EDITORIAL: Don’t mess with Texas quotas?
Defenders of racially-based preferential treatment argue that affirmative action was part of the original intent of the framers of the 14th Amendment. They should study more history.
On Tuesday, the Supreme Court agreed to hear a case on race-conscious admission policies in the Texas public-university system. Abigail Noel Fisher sued the University of Texas in 2008 when her application was rejected when less academically qualified minority students were accepted. Ms. Fisher argues the race-based admissions policy violated her rights under the 14th Amendment, specifically the equal protection clause which says no state shall “deny to any person within its jurisdiction the equal protection of the laws.”
Texas counters, “Those who drafted and ratified the 14th Amendment did not establish the principle of ‘colorblind’ government that opponents of race-conscious admissions so often invoke.” The 14th Amendment has proved to be the most elastic of any of the additions to the Constitution and the most useful for justifying the type of government activism liberals advocate. Contrary to Texas’ interpretation, selective preferential treatment based on race was not part of the original intent of the amendment. Racial preferences were precisely what it sought to eliminate.
During the argument in the 1885 Supreme Court case of San Mateo County v. Southern Pacific Railroad Co., former Sen. Roscoe Conkling, New York Republican, spoke about the intention of the drafters of the 14th Amendment. He was well qualified to do so; 20 years earlier as a House member he had served on the drafting committee. He said the amendment wasn’t intended only to protect and promote the rights of blacks, but of every citizen. He argued the rights of whites could no more be suppressed for the benefit of blacks under the amendment than vice-versa. Conkling explained the drafters “vitalized and energized a principle as old and as everlasting as human rights … not for a few, or for a race, but for man.” Nothing in the early history of the 14th Amendment suggests it could ever be used to create preferential treatment based on race, either for college admission, hiring or noncompetitive, no-bid federal contracts.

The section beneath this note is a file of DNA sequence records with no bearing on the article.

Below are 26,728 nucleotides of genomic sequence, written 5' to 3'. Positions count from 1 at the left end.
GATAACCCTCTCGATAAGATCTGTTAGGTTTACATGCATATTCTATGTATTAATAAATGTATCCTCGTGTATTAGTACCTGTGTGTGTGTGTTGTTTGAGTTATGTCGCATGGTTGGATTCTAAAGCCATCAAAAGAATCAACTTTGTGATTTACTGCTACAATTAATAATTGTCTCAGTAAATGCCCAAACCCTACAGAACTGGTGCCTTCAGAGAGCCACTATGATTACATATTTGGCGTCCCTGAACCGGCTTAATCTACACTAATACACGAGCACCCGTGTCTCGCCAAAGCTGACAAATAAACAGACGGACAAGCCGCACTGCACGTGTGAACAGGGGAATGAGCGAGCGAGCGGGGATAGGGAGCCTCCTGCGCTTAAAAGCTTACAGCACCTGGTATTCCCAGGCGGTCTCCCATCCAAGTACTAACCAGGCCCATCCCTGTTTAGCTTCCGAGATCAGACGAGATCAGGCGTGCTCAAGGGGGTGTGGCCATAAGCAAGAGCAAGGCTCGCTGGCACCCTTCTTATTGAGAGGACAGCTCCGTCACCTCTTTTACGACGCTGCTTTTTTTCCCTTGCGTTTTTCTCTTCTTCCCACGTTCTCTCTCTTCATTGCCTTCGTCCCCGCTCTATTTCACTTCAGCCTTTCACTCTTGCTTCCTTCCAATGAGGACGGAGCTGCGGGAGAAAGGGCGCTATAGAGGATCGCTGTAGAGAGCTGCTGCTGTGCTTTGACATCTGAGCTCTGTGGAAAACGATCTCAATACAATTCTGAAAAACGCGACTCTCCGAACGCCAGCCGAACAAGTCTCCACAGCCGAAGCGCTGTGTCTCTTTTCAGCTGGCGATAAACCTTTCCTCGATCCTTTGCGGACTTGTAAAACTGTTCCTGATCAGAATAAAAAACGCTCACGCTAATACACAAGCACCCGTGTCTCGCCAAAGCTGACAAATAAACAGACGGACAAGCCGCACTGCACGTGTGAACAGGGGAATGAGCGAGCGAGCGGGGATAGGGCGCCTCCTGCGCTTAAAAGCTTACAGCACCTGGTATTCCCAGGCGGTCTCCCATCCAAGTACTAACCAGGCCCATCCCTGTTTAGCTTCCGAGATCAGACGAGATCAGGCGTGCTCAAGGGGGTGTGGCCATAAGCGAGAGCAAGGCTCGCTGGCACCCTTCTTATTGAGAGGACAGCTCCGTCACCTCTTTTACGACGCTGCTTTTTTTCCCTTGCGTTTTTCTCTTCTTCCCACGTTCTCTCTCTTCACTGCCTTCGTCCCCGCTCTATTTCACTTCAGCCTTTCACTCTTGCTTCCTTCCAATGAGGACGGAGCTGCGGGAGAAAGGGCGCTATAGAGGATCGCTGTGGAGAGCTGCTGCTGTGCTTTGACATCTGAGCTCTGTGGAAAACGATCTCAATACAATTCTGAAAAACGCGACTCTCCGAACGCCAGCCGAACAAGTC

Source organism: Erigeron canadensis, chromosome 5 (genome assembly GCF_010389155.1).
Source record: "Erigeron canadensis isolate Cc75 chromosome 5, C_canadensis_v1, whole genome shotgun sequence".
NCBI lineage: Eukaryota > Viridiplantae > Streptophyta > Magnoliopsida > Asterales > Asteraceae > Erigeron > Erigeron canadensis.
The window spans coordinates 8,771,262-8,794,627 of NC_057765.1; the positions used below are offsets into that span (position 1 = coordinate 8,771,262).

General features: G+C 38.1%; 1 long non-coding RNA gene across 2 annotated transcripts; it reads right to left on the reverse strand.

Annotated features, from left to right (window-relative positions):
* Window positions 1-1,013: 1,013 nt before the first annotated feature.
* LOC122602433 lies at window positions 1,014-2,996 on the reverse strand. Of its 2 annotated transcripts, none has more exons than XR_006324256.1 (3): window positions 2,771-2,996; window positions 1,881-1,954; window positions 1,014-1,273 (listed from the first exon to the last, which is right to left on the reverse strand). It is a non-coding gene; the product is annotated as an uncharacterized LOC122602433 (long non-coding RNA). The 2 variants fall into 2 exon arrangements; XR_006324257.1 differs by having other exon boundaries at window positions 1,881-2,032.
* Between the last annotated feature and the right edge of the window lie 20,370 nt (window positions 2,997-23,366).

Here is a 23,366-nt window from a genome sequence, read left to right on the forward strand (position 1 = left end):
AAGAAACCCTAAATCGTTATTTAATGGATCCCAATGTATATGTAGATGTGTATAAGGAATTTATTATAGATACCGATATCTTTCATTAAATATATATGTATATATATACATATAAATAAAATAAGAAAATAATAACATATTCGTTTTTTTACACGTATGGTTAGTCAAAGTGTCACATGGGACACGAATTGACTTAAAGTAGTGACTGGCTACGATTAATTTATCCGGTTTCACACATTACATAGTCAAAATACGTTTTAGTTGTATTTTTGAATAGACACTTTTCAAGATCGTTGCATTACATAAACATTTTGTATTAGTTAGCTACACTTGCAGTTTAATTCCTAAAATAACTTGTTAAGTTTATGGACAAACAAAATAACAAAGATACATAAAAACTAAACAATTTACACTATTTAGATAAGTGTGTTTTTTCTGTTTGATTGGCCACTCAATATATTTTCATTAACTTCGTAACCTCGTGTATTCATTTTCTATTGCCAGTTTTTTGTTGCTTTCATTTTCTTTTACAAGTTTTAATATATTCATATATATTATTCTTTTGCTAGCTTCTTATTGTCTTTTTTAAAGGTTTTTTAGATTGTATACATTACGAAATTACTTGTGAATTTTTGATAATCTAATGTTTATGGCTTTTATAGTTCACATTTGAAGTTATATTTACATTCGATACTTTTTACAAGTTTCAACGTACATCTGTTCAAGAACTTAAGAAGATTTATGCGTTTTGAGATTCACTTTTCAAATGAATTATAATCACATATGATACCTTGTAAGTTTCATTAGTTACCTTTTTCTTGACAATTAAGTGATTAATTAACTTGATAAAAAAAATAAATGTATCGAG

The earliest cases arising under the 14th amendment, such as Strauder v. West Virginia (1879), are also useful for determining the original meaning of the law. Taylor Strauder was convicted of murder and sentenced to hang during a time when blacks were excluded by law from West Virginia juries. The Supreme Court ruled such exclusionary language was a clear violation of the equal protection provision. Justice William Strong, writing for the majority, asked rhetorically, “What is this but declaring that the law in the states shall be the same for the black as for the white; that all persons, whether colored or white, shall stand equal before the laws of the states …?” That is the same question Ms. Fisher is asking today. The high court should return the 14th Amendment to the purpose its authors intended and strike down race-based preferences.
The Washington Times
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